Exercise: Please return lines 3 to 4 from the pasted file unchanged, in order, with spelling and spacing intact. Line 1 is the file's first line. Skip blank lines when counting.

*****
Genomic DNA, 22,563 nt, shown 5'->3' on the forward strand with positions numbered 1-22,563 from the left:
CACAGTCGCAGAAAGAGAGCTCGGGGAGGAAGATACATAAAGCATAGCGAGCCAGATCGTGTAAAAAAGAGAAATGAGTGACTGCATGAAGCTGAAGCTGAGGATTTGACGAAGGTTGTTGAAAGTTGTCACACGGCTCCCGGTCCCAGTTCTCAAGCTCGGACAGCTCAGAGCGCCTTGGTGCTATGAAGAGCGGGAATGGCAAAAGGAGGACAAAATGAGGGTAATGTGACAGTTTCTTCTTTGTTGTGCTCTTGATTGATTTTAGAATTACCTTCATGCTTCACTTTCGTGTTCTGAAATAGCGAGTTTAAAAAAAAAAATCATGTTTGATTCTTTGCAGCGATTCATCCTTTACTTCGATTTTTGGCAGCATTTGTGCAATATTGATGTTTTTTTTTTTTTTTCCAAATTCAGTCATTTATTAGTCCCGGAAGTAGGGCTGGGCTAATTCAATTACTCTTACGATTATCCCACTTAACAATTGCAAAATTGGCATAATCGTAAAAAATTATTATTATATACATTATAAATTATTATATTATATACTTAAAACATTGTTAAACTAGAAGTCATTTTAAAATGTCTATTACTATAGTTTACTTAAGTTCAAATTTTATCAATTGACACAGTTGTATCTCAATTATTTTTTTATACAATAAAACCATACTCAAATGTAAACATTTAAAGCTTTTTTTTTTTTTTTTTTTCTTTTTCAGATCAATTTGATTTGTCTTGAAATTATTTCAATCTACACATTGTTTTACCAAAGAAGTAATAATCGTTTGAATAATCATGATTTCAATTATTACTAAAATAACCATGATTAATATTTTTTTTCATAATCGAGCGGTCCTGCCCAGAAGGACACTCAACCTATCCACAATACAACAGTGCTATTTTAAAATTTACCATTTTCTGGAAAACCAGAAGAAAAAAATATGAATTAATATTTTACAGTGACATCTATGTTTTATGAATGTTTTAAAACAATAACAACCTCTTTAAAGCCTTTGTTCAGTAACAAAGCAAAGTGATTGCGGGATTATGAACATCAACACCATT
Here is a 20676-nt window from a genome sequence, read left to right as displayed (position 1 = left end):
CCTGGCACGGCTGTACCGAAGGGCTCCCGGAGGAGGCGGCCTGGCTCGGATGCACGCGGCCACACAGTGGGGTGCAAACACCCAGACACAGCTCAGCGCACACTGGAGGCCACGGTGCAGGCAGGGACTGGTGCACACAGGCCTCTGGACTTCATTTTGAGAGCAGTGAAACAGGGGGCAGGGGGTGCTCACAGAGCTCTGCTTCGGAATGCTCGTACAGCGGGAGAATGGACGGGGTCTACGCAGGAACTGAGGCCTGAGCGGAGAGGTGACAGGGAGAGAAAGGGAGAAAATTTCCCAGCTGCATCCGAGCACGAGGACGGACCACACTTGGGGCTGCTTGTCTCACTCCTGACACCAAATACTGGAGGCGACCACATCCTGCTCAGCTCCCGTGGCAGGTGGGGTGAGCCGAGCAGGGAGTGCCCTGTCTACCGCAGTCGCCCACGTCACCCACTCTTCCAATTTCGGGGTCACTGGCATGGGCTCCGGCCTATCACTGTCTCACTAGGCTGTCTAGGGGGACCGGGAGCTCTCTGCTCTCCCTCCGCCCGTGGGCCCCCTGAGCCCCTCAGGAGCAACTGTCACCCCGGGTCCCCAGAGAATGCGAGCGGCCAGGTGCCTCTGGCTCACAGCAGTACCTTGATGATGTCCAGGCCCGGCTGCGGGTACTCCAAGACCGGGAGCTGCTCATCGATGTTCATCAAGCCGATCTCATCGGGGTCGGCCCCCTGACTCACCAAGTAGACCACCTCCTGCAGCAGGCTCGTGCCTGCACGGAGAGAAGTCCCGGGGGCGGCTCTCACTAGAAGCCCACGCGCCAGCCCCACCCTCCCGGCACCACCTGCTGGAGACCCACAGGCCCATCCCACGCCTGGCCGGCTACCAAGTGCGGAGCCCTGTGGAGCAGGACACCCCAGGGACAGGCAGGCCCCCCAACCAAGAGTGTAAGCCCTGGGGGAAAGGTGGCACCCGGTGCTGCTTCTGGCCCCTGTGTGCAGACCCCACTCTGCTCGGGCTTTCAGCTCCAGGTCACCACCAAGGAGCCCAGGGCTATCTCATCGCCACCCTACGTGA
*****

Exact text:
Here is a 20676-nt window from a genome sequence, read left to right as displayed (position 1 = left end):
CCTGGCACGGCTGTACCGAAGGGCTCCCGGAGGAGGCGGCCTGGCTCGGATGCACGCGGCCACACAGTGGGGTGCAAACACCCAGACACAGCTCAGCGCACACTGGAGGCCACGGTGCAGGCAGGGACTGGTGCACACAGGCCTCTGGACTTCATTTTGAGAGCAGTGAAACAGGGGGCAGGGGGTGCTCACAGAGCTCTGCTTCGGAATGCTCGTACAGCGGGAGAATGGACGGGGTCTACGCAGGAACTGAGGCCTGAGCGGAGAGGTGACAGGGAGAGAAAGGGAGAAAATTTCCCAGCTGCATCCGAGCACGAGGACGGACCACACTTGGGGCTGCTTGTCTCACTCCTGACACCAAATACTGGAGGCGACCACATCCTGCTCAGCTCCCGTGGCAGGTGGGGTGAGCCGAGCAGGGAGTGCCCTGTCTACCGCAGTCGCCCACGTCACCCACTCTTCCAATTTCGGGGTCACTGGCATGGGCTCCGGCCTATCACTGTCTCACTAGGCTGTCTAGGGGGACCGGGAGCTCTCTGCTCTCCCTCCGCCCGTGGGCCCCCTGAGCCCCTCAGGAGCAACTGTCACCCCGGGTCCCCAGAGAATGCGAGCGGCCAGGTGCCTCTGGCTCACAGCAGTACCTTGATGATGTCCAGGCCCGGCTGCGGGTACTCCAAGACCGGGAGCTGCTCATCGATGTTCATCAAGCCGATCTCATCGGGGTCGGCCCCCTGACTCACCAAGTAGACCACCTCCTGCAGCAGGCTCGTGCCTGCACGGAGAGAAGTCCCGGGGGCGGCTCTCACTAGAAGCCCACGCGCCAGCCCCACCCTCCCGGCACCACCTGCTGGAGACCCACAGGCCCATCCCACGCCTGGCCGGCTACCAAGTGCGGAGCCCTGTGGAGCAGGACACCCCAGGGACAGGCAGGCCCCCCAACCAAGAGTGTAAGCCCTGGGGGAAAGGTGGCACCCGGTGCTGCTTCTGGCCCCTGTGTGCAGACCCCACTCTGCTCGGGCTTTCAGCTCCAGGTCACCACCAAGGAGCCCAGGGCTATCTCATCGCCACCCTACGTGA